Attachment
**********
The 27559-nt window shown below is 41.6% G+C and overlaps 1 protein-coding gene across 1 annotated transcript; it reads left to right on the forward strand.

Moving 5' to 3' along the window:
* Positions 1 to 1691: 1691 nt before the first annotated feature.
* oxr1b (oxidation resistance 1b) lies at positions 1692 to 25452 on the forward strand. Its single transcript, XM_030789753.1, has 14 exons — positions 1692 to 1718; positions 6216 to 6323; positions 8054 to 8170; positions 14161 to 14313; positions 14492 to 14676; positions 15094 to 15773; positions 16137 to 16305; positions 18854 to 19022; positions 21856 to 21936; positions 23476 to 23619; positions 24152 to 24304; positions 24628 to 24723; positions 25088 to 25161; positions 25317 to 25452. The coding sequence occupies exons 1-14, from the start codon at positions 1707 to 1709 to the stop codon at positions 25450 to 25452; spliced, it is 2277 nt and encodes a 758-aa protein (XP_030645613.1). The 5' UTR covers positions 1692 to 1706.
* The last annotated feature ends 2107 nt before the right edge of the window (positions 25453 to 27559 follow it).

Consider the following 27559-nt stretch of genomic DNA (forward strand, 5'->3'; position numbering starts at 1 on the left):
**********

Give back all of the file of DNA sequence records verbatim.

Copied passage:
The 27559-nt window shown below is 41.6% G+C and overlaps 1 protein-coding gene across 1 annotated transcript; it reads left to right on the forward strand.

Moving 5' to 3' along the window:
* Positions 1 to 1691: 1691 nt before the first annotated feature.
* oxr1b (oxidation resistance 1b) lies at positions 1692 to 25452 on the forward strand. Its single transcript, XM_030789753.1, has 14 exons — positions 1692 to 1718; positions 6216 to 6323; positions 8054 to 8170; positions 14161 to 14313; positions 14492 to 14676; positions 15094 to 15773; positions 16137 to 16305; positions 18854 to 19022; positions 21856 to 21936; positions 23476 to 23619; positions 24152 to 24304; positions 24628 to 24723; positions 25088 to 25161; positions 25317 to 25452. The coding sequence occupies exons 1-14, from the start codon at positions 1707 to 1709 to the stop codon at positions 25450 to 25452; spliced, it is 2277 nt and encodes a 758-aa protein (XP_030645613.1). The 5' UTR covers positions 1692 to 1706.
* The last annotated feature ends 2107 nt before the right edge of the window (positions 25453 to 27559 follow it).

Consider the following 27559-nt stretch of genomic DNA (forward strand, 5'->3'; position numbering starts at 1 on the left):